The National Audit Office (NAO) has criticised the government’s flagship identity verification scheme.
A damning report says Gov.UK Verify has fallen well short of its target of 25 million users by 2020, managing only 3.6 million so far.
The government has had to lower its estimates for Verify’s financial benefits by 75%.
It says challenges like these are to be expected when the government is working “at the forefront of new technology”.
The Verify platform was launched by the Government Digital Service (GDS) in 2016, intended to become the default way for people to prove their identity for online government services.
From checking income tax to receiving benefit payments, GDS’s aim was for Verify to be a shared identity portal across government departments – with 46 expected to be connected to the platform by March 2018.
But only 19 government services currently use Verify and 11 of those can still be accessed using other online systems.
- Universal Credit: ‘I’ve nearly lost my house twice’
- Concern over ‘hidden’ Universal Credit council costs
- Amber Rudd links universal credit to rise in food bank use
For those that do use Verify, problems are widespread.
Currently only 48% of people who try to sign up for the service are successful on their first try.
This rate is even lower (38%) for universal credit claimants using the service to authenticate their identity online.
This has led to increased operational costs, with the Department for Work and Pensions (DWP) expecting its spend on manual verification to be about £40m over the next decade.
“Verify is saving taxpayers money and is a world-leading project in its field,” a GDS spokesman told BBC News.
“The NAO report reflects that it has been a challenging project – but challenges like these are to be expected when the government is working at the forefront of new technology.”
But Meg Hillier MP, who chairs the Public Accounts Committee, called Verify “a textbook case of government’s over-optimism and programme-management failure.”
“Despite spending at least £154m on Verify, only half the people that try to sign up are able to use it and take-up is much lower than expected.”
The report notes that the total cost of Verify is in fact likely to exceed £154m, as this figure does not include the amount it has cost departments to reconfigure their systems to use Verify.
Of the known costs, more than one-third has gone on payments to the commercial identity providers behind the system, including Barclays and the Post Office.
In addition, six government departments have yet to pay for the services – totalling £2m in unpaid invoices between them.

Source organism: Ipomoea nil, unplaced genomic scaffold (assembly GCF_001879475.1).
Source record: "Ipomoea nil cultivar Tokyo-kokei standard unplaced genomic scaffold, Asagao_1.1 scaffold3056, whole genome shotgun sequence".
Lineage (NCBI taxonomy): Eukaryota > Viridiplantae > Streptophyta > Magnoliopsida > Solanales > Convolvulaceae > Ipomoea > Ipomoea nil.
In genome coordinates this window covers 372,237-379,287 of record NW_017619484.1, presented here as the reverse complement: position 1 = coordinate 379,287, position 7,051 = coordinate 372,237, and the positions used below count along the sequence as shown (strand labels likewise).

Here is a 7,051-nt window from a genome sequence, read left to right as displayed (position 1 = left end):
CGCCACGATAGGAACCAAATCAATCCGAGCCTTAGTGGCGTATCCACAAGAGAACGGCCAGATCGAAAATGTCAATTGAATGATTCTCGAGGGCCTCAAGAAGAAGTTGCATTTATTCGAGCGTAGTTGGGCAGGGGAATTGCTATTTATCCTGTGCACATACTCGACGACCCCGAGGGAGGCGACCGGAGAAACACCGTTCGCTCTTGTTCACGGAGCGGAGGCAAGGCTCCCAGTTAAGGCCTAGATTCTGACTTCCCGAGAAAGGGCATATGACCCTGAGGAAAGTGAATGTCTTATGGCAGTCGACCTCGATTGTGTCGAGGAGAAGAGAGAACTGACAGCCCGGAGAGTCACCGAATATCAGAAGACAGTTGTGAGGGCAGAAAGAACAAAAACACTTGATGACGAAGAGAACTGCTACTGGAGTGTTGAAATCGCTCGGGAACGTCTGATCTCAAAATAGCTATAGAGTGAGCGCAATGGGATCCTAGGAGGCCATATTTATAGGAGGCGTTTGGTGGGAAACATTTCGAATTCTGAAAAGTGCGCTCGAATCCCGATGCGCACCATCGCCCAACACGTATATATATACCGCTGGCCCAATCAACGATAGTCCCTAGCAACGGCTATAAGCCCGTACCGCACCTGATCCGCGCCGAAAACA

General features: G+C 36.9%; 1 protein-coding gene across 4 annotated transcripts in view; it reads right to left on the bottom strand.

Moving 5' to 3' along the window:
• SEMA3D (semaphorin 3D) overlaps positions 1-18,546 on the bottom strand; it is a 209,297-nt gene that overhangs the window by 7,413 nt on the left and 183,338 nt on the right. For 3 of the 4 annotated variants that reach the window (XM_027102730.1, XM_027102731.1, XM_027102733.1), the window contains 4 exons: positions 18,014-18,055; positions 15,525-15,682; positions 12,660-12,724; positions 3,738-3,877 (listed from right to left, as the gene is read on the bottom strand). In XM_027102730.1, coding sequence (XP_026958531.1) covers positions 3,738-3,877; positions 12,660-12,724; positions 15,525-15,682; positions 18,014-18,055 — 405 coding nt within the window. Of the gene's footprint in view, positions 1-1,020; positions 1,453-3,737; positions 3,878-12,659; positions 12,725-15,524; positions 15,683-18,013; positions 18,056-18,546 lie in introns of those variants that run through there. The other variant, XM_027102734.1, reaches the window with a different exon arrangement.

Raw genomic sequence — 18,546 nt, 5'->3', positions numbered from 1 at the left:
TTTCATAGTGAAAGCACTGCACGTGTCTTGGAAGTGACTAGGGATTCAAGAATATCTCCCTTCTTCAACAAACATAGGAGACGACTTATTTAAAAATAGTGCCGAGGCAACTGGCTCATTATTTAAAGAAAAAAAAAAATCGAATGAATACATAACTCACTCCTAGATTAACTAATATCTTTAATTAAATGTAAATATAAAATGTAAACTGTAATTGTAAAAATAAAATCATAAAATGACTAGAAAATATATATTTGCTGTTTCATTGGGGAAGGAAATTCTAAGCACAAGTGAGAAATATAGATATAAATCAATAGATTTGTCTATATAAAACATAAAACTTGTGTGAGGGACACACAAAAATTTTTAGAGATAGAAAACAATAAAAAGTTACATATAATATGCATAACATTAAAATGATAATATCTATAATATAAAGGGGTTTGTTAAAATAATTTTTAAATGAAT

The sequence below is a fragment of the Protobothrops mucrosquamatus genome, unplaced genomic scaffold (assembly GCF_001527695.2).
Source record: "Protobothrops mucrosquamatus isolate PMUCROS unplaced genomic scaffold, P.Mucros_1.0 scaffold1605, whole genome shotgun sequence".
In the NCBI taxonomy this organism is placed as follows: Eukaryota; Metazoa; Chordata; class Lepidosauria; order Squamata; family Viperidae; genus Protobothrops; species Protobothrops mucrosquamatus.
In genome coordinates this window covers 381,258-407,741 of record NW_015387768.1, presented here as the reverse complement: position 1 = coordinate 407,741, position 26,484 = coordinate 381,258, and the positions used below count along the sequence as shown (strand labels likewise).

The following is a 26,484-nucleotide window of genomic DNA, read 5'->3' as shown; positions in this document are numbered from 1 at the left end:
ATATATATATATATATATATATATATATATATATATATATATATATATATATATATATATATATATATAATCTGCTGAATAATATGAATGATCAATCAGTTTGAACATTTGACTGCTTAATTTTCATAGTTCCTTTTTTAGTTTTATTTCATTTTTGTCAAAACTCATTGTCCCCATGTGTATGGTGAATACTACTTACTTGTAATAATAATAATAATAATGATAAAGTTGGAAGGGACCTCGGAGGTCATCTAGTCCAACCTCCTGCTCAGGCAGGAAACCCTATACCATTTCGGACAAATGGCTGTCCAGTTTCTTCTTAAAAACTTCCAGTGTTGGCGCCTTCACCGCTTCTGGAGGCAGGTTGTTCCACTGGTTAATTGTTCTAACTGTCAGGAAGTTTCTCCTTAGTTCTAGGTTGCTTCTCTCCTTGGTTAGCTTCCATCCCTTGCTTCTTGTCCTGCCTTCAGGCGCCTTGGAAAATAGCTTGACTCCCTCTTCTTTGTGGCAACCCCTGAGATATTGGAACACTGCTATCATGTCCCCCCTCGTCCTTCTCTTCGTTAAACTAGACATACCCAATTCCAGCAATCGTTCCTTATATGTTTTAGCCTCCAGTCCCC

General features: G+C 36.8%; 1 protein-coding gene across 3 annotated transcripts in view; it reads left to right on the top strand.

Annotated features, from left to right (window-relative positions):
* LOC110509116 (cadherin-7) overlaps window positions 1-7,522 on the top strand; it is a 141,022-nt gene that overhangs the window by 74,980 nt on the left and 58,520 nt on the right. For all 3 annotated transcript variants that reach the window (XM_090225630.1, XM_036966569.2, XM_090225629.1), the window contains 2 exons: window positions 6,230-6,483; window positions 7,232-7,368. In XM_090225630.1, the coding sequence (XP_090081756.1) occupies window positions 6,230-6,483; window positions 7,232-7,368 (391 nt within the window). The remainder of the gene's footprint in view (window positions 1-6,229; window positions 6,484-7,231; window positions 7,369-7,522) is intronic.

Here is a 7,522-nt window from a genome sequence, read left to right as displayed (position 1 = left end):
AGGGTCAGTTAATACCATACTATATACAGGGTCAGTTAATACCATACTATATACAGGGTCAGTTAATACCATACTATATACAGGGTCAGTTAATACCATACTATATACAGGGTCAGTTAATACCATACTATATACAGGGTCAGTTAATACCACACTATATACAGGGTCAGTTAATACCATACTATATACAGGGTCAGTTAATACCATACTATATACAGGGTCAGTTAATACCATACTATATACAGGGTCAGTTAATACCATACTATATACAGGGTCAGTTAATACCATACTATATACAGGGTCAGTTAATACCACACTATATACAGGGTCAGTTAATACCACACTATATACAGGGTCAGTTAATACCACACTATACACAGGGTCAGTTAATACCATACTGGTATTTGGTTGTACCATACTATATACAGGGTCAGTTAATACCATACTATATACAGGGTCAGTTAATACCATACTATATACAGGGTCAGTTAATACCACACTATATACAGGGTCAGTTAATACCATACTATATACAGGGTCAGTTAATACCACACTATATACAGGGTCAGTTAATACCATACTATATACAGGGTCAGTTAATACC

The government is due to stop funding Verify from April 2020, handing operation over to the private sector.
“It is not yet clear what it will cost for government departments to continue using Verify when government funding stops next year,” said Ms Hillier.
All these setbacks mean the estimate for Verify’s financial benefits has been slashed by the government from £873m – as GDS predicted in a 2016 business case – down to £217m.
And even this revised figure is in doubt, as the NAO says it has been unable to verify the estimated benefits.
“Even in the context of GDS’s redefined objectives for the programme, it is difficult to conclude that successive decisions to continue with Verify have been sufficiently justified,” the report says.
Analysis: Rory Cellan-Jones, BBC technology correspondent
A whole new way of doing major government IT programmes much more efficiently – that was the promise of GDS.
Instead, its biggest project, Verify, has turned out to be the same old story of delays, technical failures and missed targets – or, as the NAO puts it, the “optimism bias and a failure to set clear objectives” we’ve seen so many times before.
I got a warning of that back in 2014 when I was invited in to the Cabinet Office to be one of the first people to try out Verify.
The GDS team painted a compelling vision of a system that would give citizens a simple way of accessing online services provided by an increasingly digital government.
But despite their best efforts, when they tried to verify me, the computer said, “No.”
Teething troubles that will soon be sorted out, I thought.
But, five years on, fewer than half of the people who try to sign up succeed even after they’ve had their identity confirmed by one of Verify’s commercial partners.
Many of the big government departments were hostile to GDS from the start, seeing it as a threat to their right to run their own IT projects.
Perhaps that’s one of the reasons why just 19 departments have signed up to use it, when 46 were supposed to have come on board by now.
The most startling fact in the report is that six government bodies that are using Verify have failed to pay their bills for it, even after being invoiced by the Cabinet Office.
The government will end central funding for Verify next year and it is clear it has only been kept afloat for so long because of the role it was supposed to play in the provision of universal credit.
Another fine mess then – and as far as finding a way to run major public sector IT projects, it is back to the drawing board.